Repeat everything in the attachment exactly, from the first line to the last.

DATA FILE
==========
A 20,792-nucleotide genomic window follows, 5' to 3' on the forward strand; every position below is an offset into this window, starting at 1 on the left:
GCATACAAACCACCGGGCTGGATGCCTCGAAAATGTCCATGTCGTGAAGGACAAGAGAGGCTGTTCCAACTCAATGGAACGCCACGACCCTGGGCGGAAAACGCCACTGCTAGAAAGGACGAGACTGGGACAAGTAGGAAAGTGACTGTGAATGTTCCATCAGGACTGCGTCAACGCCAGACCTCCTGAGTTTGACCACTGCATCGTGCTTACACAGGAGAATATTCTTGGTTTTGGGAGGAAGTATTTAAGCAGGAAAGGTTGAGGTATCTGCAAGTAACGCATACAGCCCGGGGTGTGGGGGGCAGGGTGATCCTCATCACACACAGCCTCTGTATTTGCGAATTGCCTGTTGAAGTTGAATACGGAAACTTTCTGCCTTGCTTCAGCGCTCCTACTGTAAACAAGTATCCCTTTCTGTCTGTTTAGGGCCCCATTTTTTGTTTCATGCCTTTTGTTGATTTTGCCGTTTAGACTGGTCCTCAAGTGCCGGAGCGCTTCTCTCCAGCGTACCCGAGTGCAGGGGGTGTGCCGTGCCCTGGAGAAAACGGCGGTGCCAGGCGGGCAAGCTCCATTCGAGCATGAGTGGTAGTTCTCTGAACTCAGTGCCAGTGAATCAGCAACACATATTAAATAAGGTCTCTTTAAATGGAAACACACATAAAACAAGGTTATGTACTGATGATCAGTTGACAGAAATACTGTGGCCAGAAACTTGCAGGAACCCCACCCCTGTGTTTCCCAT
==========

A 20,792-nucleotide genomic window follows, 5' to 3' on the forward strand; every position below is an offset into this window, starting at 1 on the left:
GCATACAAACCACCGGGCTGGATGCCTCGAAAATGTCCATGTCGTGAAGGACAAGAGAGGCTGTTCCAACTCAATGGAACGCCACGACCCTGGGCGGAAAACGCCACTGCTAGAAAGGACGAGACTGGGACAAGTAGGAAAGTGACTGTGAATGTTCCATCAGGACTGCGTCAACGCCAGACCTCCTGAGTTTGACCACTGCATCGTGCTTACACAGGAGAATATTCTTGGTTTTGGGAGGAAGTATTTAAGCAGGAAAGGTTGAGGTATCTGCAAGTAACGCATACAGCCCGGGGTGTGGGGGGCAGGGTGATCCTCATCACACACAGCCTCTGTATTTGCGAATTGCCTGTTGAAGTTGAATACGGAAACTTTCTGCCTTGCTTCAGCGCTCCTACTGTAAACAAGTATCCCTTTCTGTCTGTTTAGGGCCCCATTTTTTGTTTCATGCCTTTTGTTGATTTTGCCGTTTAGACTGGTCCTCAAGTGCCGGAGCGCTTCTCTCCAGCGTACCCGAGTGCAGGGGGTGTGCCGTGCCCTGGAGAAAACGGCGGTGCCAGGCGGGCAAGCTCCATTCGAGCATGAGTGGTAGTTCTCTGAACTCAGTGCCAGTGAATCAGCAACACATATTAAATAAGGTCTCTTTAAATGGAAACACACATAAAACAAGGTTATGTACTGATGATCAGTTGACAGAAATACTGTGGCCAGAAACTTGCAGGAACCCCACCCCTGTGTTTCCCAT